Animal rights movement, Tom Regan, Peter Singer, utilitarianism, moral rights, exploitation of animals
The animal rights movement is often oversimplified and mocked by many in contemporary society, and this is often a result of an unwillingness to look at the facts and the various philosophies that make up the movement. An individual caught up in the ideas of the day is often unable to think outside of this realm, and many important ideas, such as the inherent rights of animals to be free of harm from humans, do not appear to make any sense. A careful analysis of two philosophers, Tom Regan and Peter Singer, allows us to better understand the philosophy that underlies the animal rights movement and justifies the passions and anger that many activists feel over the needless killing and torturing of animals.
[...] He explains that our desire to satisfy our own taste buds is no reason to kill an animal, when we can just as easily satisfy our need for protein and other essential nutrients far more efficiently with a diet that replaced animal flesh by soy beans, or products derived from soy beans, and other high- protein vegetable products” (Singer 191). To force an animal to die on account of our palate and taste is inherently immoral, inconsiderate, and it cannot be justified in any way. Singer argues that the same theory can be applied to animals and their use in experiments that suit human purposes. If an experimenter sees something wrong with using an infant in a dangerous experiment, then by default, he should be able to see the same problem arise when that experiment is performed on non-humans. [...]
[...] In his defense of animal rights, Peter Singer reaches a similar conclusion by way of a very different approach. Singer basis his philosophy less on the moral rights of animals, and he focuses much more on their suffering and the fact that essentially, animals and humans should be viewed with equality. With regard to suffering, Singer argues that because an animal suffers, killing or torturing that animal is wrong. If the suffering did not occur, the question may be answered differently. [...]
[...] An animal is a creature with sensitivities, feelings, emotions, and the ability to experience. To torture, isolate, destroy, or to hunt for such a creature is just as evil and just as morally wrong as treating a human in such a harsh and callous way. Singer challenges current views on philosophy by criticizing the way in which equality and morality is discussed. Singer finds it unfortunate that all modern-day discussion of equality involves humans acting upon other humans, and it takes animals completely out of the picture. [...]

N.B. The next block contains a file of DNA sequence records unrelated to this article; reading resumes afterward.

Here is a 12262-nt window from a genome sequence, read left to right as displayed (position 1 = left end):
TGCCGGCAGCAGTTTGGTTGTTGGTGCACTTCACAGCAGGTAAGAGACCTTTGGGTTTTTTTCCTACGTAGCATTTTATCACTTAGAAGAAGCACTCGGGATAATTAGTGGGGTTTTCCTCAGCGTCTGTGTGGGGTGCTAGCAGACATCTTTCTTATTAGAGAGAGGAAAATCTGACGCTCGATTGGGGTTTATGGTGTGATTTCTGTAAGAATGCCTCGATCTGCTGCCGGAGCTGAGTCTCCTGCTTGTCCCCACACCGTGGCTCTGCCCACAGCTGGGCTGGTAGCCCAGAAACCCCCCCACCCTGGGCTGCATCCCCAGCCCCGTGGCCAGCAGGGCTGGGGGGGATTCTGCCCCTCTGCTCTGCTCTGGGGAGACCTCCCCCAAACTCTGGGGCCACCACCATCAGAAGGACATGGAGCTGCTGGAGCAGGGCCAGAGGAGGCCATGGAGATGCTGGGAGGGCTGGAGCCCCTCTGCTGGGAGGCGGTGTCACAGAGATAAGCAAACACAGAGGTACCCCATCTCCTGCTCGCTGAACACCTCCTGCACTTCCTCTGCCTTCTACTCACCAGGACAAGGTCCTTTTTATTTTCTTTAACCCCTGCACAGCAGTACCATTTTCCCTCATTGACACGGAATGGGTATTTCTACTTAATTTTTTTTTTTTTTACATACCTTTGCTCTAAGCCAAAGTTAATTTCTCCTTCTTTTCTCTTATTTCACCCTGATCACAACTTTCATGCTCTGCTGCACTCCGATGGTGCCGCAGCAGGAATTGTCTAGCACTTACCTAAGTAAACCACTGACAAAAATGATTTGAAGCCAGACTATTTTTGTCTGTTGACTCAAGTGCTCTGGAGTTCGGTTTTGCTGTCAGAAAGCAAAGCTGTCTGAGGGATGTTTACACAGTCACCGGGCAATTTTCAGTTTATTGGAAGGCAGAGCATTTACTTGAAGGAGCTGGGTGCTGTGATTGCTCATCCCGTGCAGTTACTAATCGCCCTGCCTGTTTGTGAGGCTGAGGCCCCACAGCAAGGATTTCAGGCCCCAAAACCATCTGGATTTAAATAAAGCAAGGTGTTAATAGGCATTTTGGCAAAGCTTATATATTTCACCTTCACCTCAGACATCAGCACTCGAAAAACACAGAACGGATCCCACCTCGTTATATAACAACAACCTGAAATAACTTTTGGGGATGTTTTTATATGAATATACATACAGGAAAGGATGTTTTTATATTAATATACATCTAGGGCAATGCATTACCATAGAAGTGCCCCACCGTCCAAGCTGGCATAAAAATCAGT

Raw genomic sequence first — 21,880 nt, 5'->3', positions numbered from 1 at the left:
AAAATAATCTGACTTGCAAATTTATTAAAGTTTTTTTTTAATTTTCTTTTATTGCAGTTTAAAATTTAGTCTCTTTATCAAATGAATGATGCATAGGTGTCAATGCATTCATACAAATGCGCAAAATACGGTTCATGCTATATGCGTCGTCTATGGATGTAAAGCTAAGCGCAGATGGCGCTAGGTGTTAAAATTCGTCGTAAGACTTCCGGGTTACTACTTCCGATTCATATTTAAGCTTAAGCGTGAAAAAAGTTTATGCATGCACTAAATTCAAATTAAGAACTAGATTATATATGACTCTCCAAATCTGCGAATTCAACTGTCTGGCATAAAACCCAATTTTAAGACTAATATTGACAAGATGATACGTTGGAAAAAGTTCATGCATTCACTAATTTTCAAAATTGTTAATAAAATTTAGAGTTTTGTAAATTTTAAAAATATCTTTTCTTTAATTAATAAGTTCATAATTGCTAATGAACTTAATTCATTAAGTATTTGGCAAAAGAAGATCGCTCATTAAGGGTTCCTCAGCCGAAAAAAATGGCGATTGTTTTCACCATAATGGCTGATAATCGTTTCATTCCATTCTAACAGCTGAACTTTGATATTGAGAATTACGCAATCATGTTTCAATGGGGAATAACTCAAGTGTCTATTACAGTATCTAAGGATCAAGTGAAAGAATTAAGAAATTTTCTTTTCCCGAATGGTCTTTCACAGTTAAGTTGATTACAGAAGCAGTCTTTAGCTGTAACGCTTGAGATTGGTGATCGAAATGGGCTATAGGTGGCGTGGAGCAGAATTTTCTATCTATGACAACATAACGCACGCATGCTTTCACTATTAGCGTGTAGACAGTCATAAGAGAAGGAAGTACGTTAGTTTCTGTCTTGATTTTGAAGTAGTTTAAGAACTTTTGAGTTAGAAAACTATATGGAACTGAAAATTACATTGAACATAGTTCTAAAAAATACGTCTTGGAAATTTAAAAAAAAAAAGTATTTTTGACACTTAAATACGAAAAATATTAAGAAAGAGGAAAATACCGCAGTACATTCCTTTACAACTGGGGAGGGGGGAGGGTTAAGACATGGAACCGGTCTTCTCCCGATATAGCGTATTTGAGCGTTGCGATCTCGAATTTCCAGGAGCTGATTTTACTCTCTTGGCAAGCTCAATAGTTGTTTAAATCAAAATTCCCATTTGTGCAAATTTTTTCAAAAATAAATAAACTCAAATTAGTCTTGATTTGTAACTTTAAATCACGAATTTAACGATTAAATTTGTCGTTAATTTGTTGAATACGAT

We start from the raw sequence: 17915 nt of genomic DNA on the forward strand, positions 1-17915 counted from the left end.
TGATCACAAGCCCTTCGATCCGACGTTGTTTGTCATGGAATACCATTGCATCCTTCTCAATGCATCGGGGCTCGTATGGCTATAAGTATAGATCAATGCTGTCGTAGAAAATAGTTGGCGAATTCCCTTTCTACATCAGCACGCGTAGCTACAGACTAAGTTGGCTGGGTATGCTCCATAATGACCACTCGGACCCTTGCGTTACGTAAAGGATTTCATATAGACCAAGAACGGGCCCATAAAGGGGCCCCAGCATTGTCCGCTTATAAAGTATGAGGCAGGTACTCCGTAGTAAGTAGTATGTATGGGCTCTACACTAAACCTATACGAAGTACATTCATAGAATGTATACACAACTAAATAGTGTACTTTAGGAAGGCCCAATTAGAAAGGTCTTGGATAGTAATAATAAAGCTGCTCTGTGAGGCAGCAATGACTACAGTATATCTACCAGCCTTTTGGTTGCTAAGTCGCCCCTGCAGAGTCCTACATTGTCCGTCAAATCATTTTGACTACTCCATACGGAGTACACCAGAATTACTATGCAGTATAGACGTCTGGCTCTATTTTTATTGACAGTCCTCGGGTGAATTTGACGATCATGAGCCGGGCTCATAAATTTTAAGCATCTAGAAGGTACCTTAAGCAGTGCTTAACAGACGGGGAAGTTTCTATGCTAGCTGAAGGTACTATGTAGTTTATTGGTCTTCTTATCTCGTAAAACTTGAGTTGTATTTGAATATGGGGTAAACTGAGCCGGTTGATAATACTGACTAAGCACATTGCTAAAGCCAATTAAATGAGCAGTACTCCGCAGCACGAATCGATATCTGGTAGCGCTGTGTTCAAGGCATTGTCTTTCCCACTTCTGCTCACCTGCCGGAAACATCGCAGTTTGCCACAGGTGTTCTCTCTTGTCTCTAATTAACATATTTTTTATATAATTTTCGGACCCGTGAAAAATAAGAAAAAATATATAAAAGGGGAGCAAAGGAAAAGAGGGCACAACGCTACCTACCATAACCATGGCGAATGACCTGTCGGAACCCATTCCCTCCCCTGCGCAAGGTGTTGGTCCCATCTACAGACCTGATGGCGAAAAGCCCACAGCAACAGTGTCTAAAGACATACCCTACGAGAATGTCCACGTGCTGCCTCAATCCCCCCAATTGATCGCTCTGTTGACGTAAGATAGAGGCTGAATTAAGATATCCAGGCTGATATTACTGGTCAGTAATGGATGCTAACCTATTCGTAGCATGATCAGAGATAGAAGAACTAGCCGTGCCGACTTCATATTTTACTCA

[...] Supporting the animal rights movement on the basis of Regan's argument would be a mistake, and it would be more likely to result in mockery by the general public. Singer's ideas—that animals should not be made to suffer and that they deserve equal rights—appears much more acceptable and therefore more practical. So, while Regan's ideas appear to be more solid and easier to apply, the philosophy of Singer is much more likely to yield results. If the ultimate goal of the animal rights movement is to successfully stop the exploitation of animals via meat eating, hunting, and sporting, supporting the movement on the basis of Singer's philosophy is much more likely to achieve the desired effect. [...]
[...] In his approach to prove that eating, killing, and using animals for experimental purposes is wrong, Tom Regan uses a philosophy that he claims is free of emotion and based on reason. To make decisions on emotions, according to Regan, is an ineffective and is an approach that cannot and will not endure in the future. An approach that incorporates reason, on the other hand, is much more likely to yield results and convince skeptics with regard to the truth of a certain philosophy. [...]
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